The Auction Page

Please remember that, as with 'Pianos for Sale', I have not usually seen these pianos, and any comments I make may be based entirely on information supplied by the auctioneers, or what we can see from the pictures.

Gardiner Houlgate December Sale

Amongst the usual amazing array, there were three early keyboard instruments at this sale.  

Lot 1518 was a small square piano c. 1825, believed to be of German or Austrian origin.

It has a 'Viennese' action with no dampers.  It is described having bone naturals, which would make life easier for overseas buyers.  Estimate £1,200 - £1,800.  This one was passed, presumably failing to reach the reserve, which cannot have been more than the low estimate.



Lot 1553 was a four-octave Morley clavichord, number 605, in apparently very good condition as they usually are.  

The estimate for this one was just £200 - £300, but it was withdrawn.



The square piano by Christopher Ganer was listed as 'c. 1780' and the auctioneer made the following comment:


Although the name board is inscribed 'Christopher Ganer Musical Instrument Maker' which suggests a date after 1784, it is probable that the name board was overwritten for resale and the actual date of manufacture is earlier. The absence of a bottom f sharp, the key escutcheon, that the dampers have built in pivoting rods and the overall style suggests this is an earlier date.

I wonder how he knew that?  Good advice, though.

Nice little piano in mostly original condition.  Bidding was brisk, including interest from Italy, and against an estimate of £800 - £1,200. the hammer-price was £1, 700 (just under £2,150 total).


All images by, and by courtesy of Gardiner Houlgate.

Piano Auctions Ltd - December Sale

The Piano Auctions sale on December 14th was held at Griffin's new premises in Sydney Road, Watford.  


The Sale included  five items from the Stanhope Collection.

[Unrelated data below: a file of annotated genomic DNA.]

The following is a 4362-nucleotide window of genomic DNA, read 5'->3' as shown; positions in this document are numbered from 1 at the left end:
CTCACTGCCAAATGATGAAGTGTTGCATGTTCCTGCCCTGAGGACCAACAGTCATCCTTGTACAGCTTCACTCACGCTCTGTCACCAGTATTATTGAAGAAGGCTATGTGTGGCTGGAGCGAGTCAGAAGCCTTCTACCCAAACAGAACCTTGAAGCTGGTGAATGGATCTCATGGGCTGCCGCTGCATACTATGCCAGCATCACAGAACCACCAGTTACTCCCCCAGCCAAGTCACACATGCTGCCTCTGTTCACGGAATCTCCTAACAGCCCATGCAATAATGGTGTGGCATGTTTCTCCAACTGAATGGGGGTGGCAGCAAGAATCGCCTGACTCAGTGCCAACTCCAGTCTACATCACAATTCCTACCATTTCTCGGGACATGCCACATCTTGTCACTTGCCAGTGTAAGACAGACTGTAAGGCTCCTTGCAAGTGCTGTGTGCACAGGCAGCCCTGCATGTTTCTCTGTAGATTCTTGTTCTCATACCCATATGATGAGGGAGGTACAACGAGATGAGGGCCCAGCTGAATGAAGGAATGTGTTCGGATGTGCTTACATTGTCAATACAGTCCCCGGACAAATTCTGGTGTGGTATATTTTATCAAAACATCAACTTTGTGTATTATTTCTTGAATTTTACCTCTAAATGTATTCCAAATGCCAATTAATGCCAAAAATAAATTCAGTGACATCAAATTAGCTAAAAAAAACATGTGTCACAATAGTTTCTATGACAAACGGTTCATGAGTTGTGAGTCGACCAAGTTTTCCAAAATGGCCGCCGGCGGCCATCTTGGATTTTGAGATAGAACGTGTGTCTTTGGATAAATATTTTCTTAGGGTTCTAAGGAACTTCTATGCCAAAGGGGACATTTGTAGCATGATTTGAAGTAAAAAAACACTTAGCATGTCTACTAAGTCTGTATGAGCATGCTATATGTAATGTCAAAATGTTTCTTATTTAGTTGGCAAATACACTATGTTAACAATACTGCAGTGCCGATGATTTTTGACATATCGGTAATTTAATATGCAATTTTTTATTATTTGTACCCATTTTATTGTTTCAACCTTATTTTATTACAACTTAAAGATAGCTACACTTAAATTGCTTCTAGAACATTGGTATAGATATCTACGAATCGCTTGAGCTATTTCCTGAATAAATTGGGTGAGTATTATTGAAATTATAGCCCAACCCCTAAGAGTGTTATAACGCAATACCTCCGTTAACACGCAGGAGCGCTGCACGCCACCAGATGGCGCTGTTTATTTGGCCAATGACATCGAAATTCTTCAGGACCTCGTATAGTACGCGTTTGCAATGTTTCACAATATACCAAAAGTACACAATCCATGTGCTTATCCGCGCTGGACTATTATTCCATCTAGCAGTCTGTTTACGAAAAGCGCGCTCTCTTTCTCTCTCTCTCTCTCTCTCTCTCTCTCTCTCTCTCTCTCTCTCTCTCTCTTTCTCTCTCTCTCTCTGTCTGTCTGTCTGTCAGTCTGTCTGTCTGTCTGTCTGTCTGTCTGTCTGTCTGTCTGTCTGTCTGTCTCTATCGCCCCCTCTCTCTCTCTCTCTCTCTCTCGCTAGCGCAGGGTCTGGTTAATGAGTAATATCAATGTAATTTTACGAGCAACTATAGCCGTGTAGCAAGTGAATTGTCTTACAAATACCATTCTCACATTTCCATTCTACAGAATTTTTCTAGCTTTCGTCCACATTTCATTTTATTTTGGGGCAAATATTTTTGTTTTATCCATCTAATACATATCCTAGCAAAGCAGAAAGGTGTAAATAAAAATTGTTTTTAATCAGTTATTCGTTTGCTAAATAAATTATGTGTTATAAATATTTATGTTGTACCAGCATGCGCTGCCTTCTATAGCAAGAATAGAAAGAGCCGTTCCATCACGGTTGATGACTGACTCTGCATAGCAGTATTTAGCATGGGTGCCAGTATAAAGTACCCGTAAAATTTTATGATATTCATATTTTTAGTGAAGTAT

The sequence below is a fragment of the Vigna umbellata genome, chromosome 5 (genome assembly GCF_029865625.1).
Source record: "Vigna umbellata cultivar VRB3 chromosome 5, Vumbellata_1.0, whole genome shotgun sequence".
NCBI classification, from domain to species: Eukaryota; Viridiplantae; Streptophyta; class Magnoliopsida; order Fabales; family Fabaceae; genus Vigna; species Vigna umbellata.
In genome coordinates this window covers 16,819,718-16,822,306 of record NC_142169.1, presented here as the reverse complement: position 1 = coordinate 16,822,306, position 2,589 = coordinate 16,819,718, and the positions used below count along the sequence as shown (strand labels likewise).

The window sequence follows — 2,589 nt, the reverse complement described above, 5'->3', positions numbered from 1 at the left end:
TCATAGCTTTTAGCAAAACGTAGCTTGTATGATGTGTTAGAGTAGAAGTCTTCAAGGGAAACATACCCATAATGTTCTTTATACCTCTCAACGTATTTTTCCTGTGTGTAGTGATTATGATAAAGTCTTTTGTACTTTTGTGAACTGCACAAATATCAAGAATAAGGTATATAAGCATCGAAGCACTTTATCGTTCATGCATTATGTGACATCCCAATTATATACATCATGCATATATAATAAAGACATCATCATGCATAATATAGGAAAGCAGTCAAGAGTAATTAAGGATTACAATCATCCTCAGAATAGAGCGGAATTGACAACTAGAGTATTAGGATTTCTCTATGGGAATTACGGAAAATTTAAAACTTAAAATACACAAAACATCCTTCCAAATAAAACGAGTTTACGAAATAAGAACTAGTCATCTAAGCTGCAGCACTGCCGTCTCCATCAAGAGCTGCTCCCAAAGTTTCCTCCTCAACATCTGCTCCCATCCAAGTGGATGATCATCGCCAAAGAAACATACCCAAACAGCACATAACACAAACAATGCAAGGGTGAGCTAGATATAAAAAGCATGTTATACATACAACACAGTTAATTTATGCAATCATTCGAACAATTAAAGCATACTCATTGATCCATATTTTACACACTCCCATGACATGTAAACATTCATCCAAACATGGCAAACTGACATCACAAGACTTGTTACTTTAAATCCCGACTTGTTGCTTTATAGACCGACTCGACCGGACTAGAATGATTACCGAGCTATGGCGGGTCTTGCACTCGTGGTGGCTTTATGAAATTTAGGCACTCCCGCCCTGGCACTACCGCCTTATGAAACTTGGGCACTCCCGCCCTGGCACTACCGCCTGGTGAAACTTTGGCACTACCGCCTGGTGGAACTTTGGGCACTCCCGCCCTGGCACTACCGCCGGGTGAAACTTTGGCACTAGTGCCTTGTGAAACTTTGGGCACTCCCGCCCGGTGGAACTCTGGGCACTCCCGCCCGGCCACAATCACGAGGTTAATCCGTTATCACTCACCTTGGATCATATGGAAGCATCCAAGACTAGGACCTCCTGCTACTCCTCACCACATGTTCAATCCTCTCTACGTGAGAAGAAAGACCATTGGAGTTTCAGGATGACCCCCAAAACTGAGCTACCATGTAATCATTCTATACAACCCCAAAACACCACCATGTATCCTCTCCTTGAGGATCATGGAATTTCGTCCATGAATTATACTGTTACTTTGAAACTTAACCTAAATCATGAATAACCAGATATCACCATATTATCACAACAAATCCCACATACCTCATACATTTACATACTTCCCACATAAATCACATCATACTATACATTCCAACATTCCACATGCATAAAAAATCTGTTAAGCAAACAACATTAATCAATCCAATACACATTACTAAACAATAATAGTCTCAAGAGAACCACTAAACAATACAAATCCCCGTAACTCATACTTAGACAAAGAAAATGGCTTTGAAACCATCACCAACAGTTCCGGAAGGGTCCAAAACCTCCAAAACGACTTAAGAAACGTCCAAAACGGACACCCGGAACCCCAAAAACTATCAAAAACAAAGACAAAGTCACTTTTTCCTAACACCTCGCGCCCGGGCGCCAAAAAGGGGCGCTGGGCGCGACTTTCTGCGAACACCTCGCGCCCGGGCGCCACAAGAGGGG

First was a neat-looking Bates, like all Bates pianos dated 1793.

Restored by Jean Maurer.  The Stanhope Collection website asserts that it is in working order.  Against an estimate for this one of £1,000 - £1,500, it did rather better at £2,200 hammer-price (£2,750 total)




Then a 5½-octave Broadwood dated 1800.  This model has the beautiful brass under-dampers.

Restored in the Stanhope workshops, and used on a concert tour in 2006, it sold for just below estimate at £850.




Then there was the interesting Elwerkemper Viennese grand.

Five pedals (lyre detached in this photograph) for damper, moderator, bassoon, and Turkish effects.


Thanks to Pieter Kuiper in the Netherlands for the following comprehensive biography:



On your site you ask for some information on Heinrich Elwerkemper (aka Elberckembe) which I am happy to provide.
As the name shield on the piano which is now for sale tells, he was a Bürger in Wien, that is to say he was authorized by the Emperor to live in the city and make piano’s under his own name. He did so since 1811 when he took over the workshop of the Swiss builder Tobias Ohl who died in 1809. As was not uncommon in the old guild structure he also married the widow of Ohl.
Like all Vienese piano builders he lived in the area called Auf der Wieden. The simple reason for this being that it was close to the water, and more importantly close to the wood mills where large pieces of wood could be transported and sawn.